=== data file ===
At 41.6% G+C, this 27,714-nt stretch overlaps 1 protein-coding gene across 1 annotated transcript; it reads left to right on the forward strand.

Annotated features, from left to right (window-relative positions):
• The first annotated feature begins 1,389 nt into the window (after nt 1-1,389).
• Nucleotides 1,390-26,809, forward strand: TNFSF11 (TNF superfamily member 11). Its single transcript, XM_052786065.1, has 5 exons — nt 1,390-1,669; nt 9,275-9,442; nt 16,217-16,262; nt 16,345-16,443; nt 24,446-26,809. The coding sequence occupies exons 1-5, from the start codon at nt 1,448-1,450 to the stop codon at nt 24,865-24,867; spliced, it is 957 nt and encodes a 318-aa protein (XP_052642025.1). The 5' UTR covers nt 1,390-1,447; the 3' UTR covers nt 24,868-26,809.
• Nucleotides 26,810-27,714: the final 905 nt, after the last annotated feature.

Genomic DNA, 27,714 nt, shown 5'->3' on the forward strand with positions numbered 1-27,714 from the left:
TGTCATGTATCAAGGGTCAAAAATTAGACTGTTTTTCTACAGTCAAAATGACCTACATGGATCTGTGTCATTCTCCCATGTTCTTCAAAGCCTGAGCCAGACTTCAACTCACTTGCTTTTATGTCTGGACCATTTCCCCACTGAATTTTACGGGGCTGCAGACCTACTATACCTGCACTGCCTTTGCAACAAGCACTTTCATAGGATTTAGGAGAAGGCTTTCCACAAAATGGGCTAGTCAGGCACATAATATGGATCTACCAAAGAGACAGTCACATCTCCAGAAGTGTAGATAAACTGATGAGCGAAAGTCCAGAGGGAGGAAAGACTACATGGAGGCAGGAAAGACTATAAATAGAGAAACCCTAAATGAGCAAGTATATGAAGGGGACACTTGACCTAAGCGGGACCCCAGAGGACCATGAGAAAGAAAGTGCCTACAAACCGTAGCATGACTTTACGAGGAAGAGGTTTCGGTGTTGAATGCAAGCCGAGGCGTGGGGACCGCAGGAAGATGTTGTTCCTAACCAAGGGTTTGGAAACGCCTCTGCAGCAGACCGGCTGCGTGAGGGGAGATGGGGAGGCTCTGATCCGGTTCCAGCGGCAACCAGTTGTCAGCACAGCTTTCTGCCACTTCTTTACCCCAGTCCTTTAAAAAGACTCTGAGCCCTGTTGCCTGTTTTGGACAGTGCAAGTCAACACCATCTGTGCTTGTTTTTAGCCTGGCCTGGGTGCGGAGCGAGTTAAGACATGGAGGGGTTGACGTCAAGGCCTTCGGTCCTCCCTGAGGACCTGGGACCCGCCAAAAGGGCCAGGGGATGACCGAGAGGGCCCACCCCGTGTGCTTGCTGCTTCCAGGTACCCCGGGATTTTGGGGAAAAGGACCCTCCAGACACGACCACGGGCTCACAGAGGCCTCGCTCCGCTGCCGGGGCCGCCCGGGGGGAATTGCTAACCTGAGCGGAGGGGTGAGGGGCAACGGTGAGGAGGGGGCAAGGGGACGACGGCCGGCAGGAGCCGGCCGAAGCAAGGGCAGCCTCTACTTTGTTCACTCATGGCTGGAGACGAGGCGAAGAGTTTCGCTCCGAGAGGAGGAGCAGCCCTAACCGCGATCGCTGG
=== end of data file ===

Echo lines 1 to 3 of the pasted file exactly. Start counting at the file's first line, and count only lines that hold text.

At 41.6% G+C, this 27,714-nt stretch overlaps 1 protein-coding gene across 1 annotated transcript; it reads left to right on the forward strand.

Annotated features, from left to right (window-relative positions):
• The first annotated feature begins 1,389 nt into the window (after nt 1-1,389).